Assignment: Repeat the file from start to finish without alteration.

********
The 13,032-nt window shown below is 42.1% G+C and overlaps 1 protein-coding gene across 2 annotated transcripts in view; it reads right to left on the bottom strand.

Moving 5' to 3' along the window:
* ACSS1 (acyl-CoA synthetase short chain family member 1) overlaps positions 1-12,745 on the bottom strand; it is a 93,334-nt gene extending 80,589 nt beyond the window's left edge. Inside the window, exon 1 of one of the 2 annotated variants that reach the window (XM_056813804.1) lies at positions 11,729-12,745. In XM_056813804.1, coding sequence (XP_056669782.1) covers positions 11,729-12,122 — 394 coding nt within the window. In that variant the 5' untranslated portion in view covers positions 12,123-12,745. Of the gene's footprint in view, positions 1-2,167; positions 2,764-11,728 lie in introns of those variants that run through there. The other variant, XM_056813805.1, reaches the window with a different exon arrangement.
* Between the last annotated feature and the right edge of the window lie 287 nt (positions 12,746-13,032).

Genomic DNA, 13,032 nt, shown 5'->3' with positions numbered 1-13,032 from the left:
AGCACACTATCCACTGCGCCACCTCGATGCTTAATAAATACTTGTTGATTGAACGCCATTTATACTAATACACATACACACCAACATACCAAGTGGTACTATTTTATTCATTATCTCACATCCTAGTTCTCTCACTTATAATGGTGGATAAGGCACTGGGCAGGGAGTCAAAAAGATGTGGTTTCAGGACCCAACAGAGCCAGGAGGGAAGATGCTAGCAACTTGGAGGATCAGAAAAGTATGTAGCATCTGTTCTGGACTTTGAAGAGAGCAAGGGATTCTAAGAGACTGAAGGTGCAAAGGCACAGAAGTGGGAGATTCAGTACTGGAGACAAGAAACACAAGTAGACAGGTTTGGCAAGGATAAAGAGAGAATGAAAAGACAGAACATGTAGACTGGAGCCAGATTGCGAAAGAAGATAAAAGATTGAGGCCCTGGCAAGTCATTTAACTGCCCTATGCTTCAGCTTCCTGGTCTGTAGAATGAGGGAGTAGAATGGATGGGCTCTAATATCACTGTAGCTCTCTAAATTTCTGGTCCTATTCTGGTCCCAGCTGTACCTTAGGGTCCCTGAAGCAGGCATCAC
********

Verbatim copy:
The 13,032-nt window shown below is 42.1% G+C and overlaps 1 protein-coding gene across 2 annotated transcripts in view; it reads right to left on the bottom strand.

Moving 5' to 3' along the window:
* ACSS1 (acyl-CoA synthetase short chain family member 1) overlaps positions 1-12,745 on the bottom strand; it is a 93,334-nt gene extending 80,589 nt beyond the window's left edge. Inside the window, exon 1 of one of the 2 annotated variants that reach the window (XM_056813804.1) lies at positions 11,729-12,745. In XM_056813804.1, coding sequence (XP_056669782.1) covers positions 11,729-12,122 — 394 coding nt within the window. In that variant the 5' untranslated portion in view covers positions 12,123-12,745. Of the gene's footprint in view, positions 1-2,167; positions 2,764-11,728 lie in introns of those variants that run through there. The other variant, XM_056813805.1, reaches the window with a different exon arrangement.
* Between the last annotated feature and the right edge of the window lie 287 nt (positions 12,746-13,032).

Genomic DNA, 13,032 nt, shown 5'->3' with positions numbered 1-13,032 from the left:
AGCACACTATCCACTGCGCCACCTCGATGCTTAATAAATACTTGTTGATTGAACGCCATTTATACTAATACACATACACACCAACATACCAAGTGGTACTATTTTATTCATTATCTCACATCCTAGTTCTCTCACTTATAATGGTGGATAAGGCACTGGGCAGGGAGTCAAAAAGATGTGGTTTCAGGACCCAACAGAGCCAGGAGGGAAGATGCTAGCAACTTGGAGGATCAGAAAAGTATGTAGCATCTGTTCTGGACTTTGAAGAGAGCAAGGGATTCTAAGAGACTGAAGGTGCAAAGGCACAGAAGTGGGAGATTCAGTACTGGAGACAAGAAACACAAGTAGACAGGTTTGGCAAGGATAAAGAGAGAATGAAAAGACAGAACATGTAGACTGGAGCCAGATTGCGAAAGAAGATAAAAGATTGAGGCCCTGGCAAGTCATTTAACTGCCCTATGCTTCAGCTTCCTGGTCTGTAGAATGAGGGAGTAGAATGGATGGGCTCTAATATCACTGTAGCTCTCTAAATTTCTGGTCCTATTCTGGTCCCAGCTGTACCTTAGGGTCCCTGAAGCAGGCATCAC